Movies I wish I had skipped. This could be for any number of reasons: the film was made sloppily, the narrative didn’t engage me, or I simply could not connect with the film in any way for whatever reason.
Action Point is like Jackass, in that it contains dangerous stunts and people finding humor in harming the human body. It is also far removed from Jackass, in that it is a narrative film. This is to say that, you know, it has a narrative.
This is the first misstep that Action Point makes. The plot goes about its business, setting up set pieces and montages that show off the back-breaking stunt gags. It does this fine. Sure, it can be funny the first or second time that Continue reading Action Point (2018) Movie Review→
Driving home from the theater last night, I saw something really quite lovely. Turning down a curved street, and entering my line of vision for no longer than a second, I saw two people in conversation sitting on a ledge outside of a hotel. The pair—one a man, his back to me, and the other a woman, a warm smile on her face and a soulful tenderness in her eyes—each sat with their legs pulled up to their chests, almost as if they were mirrors of each other.
They were experiencing a genuinely human moment, captured through the film of my windshield. It was a silent movie. It ran for 1.5 seconds or less. But that snippet had more life, energy, and emotion than every shot in Solo: A Star Wars Story put together.
Now, you may be thinking: what do two people sitting on a ledge in real life have to do with a multi-billion dollar franchise’s sequel/prequel? In execution: nothing.
The HBO film Fahrenheit 451, adapted from the book by Ray Bradbury, begins with a quote attributed to the Bill of Rights: “It is better to be happy than free.” The attribute is erroneous. It’s fake news. (See what they’re doing here?)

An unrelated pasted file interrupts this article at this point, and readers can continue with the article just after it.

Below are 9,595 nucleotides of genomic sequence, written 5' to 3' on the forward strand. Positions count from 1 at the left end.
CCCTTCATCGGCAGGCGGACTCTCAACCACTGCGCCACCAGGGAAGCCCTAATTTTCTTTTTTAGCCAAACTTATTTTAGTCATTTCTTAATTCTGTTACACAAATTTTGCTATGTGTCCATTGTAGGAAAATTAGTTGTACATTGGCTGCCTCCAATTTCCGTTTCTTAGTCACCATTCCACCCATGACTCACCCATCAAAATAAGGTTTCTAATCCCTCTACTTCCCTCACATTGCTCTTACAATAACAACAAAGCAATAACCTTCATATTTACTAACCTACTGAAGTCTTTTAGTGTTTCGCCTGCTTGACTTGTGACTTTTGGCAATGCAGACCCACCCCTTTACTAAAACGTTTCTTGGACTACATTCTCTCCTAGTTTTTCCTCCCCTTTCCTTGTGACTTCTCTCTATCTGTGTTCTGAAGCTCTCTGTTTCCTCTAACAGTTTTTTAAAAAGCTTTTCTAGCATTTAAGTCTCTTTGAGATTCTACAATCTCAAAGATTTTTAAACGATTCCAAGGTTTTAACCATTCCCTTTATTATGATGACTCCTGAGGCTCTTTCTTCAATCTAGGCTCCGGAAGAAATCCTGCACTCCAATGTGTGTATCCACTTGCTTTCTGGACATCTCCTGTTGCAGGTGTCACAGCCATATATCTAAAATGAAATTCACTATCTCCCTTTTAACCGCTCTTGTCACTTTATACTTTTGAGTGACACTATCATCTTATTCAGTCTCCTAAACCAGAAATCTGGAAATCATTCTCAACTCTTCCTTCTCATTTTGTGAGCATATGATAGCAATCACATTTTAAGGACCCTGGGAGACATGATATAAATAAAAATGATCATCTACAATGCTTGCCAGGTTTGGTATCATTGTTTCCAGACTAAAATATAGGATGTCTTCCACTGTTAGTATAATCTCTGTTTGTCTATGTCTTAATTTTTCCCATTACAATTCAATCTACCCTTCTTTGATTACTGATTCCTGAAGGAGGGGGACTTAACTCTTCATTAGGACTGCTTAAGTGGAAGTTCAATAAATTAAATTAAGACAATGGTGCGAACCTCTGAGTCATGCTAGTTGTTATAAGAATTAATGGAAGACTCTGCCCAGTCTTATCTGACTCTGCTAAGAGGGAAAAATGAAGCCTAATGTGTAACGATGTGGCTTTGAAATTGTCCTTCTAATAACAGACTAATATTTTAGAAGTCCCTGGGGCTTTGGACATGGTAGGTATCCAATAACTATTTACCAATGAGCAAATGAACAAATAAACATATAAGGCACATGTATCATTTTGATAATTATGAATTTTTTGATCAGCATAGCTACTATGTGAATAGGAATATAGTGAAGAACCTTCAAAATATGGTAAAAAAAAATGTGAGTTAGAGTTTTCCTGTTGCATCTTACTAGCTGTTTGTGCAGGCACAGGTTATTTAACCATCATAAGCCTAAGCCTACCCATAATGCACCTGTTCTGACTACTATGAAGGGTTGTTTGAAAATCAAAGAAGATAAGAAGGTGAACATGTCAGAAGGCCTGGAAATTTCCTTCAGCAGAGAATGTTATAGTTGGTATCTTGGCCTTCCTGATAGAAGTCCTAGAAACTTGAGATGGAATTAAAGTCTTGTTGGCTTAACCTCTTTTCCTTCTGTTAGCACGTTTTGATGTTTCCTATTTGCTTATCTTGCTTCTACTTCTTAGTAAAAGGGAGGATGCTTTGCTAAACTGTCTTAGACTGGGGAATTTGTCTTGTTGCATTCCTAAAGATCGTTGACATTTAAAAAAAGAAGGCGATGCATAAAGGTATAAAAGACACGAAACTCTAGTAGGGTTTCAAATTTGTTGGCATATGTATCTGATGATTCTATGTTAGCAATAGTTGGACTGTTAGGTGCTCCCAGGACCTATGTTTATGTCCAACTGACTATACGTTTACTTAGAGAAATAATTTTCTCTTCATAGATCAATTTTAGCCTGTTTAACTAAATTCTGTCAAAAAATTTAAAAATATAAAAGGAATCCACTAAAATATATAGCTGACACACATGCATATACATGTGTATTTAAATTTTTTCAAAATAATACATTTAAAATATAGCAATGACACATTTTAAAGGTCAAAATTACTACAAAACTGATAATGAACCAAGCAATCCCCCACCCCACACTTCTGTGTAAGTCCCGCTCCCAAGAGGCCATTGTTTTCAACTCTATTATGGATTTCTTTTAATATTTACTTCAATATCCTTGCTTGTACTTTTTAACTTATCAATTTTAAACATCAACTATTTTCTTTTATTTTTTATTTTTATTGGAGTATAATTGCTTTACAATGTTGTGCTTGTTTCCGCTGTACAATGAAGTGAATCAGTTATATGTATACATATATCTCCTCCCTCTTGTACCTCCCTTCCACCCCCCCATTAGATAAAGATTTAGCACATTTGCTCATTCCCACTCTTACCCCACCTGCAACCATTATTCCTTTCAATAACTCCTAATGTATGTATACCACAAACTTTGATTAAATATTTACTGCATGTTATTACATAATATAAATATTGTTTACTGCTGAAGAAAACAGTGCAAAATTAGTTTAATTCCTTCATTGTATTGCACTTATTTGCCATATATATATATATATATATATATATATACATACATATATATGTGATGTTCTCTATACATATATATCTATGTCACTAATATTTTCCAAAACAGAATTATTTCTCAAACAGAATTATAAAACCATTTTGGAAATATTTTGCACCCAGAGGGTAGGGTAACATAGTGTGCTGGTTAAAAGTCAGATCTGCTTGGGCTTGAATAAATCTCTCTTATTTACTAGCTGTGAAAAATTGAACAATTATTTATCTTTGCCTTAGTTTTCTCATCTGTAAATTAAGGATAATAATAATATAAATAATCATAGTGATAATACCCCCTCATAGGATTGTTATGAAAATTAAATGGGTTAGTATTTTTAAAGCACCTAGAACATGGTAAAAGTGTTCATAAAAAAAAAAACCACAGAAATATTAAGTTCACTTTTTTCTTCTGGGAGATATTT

Ramin Bahrani adapts the Bradbury novel to address new media, and this fake quote encapsulates the central mission statement of the vague government body in the film. This is a government who tasks fire fighters with burning books instead of putting out fires, the aim being to Continue reading Fahrenheit 451 (2018) Movie Review→
Deanna (Melissa McCarthy) and her husband Dan (Matt Walsh) are dropping off their daughter Maddie (Molly Gordon) at the sorority house for her final year of college. Maddie isn’t out of the car more than a minute before Dan informs Deanna that he wants a divorce and is selling the house.
I have very little to say about Breaking In. My main takeaway is that it is the definition of average. A conventional home invasion movie that takes itself more seriously than a home invasion movie of this sort ought, there is little to chew on here.
The story is thin enough that the runtime can be graciously under 90 minutes, but it is also thin enough to make 90 minutes feel too long. Shaun Russell (Gabrielle Union) takes her two children to a hideaway estate in upstate Wisconsin. It is the high-security home of her deceased father, who had some vague ties to criminal Continue reading Breaking In (2018) Movie Review→
In Overboard, Kate (Anna Faris), a mother of three who is working two jobs in order to support her family and pay her way through nursing school, is hired to clean the yacht of a spoiled, wealthy man who has never worked a day in his life. The man is Leonardo (Eugenio Derbez), and he is about to take over his ailing father’s business.
You know what? If you like Super Troopers, then you might like Super Troopers 2. If you’re a die hard Broken Lizard fan, then you’ll probably find it uproarious.
I enjoy Super Troopers just fine. It’s the best thing I’ve seen from Broken Lizard when it comes to feature length affair. And Super Troopers 2 is better than a film like Club Dread, which left me baffled.